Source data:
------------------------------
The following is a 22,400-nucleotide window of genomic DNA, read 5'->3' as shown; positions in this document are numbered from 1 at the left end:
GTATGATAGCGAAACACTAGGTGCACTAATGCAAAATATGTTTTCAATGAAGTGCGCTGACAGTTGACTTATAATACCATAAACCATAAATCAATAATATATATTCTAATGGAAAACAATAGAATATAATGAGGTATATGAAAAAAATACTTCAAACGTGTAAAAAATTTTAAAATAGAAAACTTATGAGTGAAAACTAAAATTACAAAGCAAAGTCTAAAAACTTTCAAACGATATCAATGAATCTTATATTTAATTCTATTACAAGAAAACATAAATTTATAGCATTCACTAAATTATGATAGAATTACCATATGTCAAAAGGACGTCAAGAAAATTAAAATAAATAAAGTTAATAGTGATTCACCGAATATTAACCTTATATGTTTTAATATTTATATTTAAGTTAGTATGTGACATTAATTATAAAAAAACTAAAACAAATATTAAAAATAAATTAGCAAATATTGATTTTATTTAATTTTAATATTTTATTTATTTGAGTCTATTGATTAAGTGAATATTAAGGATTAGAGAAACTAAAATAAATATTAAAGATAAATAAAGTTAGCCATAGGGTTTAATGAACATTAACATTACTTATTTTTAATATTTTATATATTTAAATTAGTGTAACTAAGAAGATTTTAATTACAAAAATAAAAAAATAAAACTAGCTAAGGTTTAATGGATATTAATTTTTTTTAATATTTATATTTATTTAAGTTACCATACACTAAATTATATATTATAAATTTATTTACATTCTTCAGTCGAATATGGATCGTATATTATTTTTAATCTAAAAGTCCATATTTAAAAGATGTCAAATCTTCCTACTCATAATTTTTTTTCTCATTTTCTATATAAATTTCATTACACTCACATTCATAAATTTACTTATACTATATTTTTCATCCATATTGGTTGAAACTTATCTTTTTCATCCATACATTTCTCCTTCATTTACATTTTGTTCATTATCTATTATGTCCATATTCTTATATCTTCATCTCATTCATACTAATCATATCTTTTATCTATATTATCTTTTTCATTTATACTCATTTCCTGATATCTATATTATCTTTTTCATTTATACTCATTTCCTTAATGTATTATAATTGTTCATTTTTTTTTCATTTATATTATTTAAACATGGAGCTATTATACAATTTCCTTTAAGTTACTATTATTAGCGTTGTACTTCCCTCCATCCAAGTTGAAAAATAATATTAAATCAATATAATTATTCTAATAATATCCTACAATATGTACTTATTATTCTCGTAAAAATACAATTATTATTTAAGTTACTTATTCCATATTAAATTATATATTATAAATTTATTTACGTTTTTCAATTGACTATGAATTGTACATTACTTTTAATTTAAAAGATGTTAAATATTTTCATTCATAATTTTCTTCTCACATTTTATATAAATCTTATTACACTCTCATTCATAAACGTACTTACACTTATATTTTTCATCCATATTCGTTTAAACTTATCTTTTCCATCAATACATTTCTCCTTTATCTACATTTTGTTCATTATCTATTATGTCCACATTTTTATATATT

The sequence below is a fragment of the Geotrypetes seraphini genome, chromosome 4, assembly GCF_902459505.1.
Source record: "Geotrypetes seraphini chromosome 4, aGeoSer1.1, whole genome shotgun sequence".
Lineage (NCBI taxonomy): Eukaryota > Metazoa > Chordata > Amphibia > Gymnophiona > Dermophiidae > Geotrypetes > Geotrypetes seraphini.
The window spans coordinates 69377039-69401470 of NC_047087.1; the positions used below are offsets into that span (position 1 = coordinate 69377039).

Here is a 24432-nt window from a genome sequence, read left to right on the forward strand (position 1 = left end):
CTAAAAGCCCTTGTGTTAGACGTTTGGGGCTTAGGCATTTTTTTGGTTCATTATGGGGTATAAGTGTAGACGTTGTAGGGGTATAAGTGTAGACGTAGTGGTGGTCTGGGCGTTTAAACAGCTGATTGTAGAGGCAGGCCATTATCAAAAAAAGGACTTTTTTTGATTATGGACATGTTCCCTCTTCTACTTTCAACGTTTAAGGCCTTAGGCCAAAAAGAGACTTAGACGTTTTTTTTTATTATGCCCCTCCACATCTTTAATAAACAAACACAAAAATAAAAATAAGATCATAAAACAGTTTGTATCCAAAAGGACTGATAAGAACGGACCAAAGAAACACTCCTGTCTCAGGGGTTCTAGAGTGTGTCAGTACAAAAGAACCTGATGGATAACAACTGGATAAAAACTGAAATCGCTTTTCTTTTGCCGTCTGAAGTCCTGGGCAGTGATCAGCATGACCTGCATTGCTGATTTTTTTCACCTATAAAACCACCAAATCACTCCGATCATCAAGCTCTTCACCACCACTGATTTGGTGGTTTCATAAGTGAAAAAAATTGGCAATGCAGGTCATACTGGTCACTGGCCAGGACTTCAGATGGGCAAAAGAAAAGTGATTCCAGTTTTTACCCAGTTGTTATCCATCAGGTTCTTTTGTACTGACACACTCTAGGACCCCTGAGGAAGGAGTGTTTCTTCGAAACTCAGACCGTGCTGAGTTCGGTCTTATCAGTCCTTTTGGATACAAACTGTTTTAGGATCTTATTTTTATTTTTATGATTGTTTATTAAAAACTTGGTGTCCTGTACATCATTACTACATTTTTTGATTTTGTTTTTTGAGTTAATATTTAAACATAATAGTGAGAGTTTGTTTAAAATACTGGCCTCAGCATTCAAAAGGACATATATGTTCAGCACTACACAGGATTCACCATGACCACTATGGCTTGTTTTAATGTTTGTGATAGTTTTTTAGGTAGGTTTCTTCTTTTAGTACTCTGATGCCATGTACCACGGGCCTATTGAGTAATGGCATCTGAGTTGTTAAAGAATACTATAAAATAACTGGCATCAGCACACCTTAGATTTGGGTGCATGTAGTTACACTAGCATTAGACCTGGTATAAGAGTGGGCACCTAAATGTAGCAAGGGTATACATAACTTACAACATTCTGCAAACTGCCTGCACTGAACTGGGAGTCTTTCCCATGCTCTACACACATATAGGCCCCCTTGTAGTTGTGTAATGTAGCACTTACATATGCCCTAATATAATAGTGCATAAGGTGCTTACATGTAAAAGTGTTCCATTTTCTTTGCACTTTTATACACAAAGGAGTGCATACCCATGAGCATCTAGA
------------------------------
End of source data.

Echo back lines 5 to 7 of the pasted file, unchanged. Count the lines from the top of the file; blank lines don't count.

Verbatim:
Lineage (NCBI taxonomy): Eukaryota > Metazoa > Chordata > Amphibia > Gymnophiona > Dermophiidae > Geotrypetes > Geotrypetes seraphini.
The window spans coordinates 69377039-69401470 of NC_047087.1; the positions used below are offsets into that span (position 1 = coordinate 69377039).

Here is a 24432-nt window from a genome sequence, read left to right on the forward strand (position 1 = left end):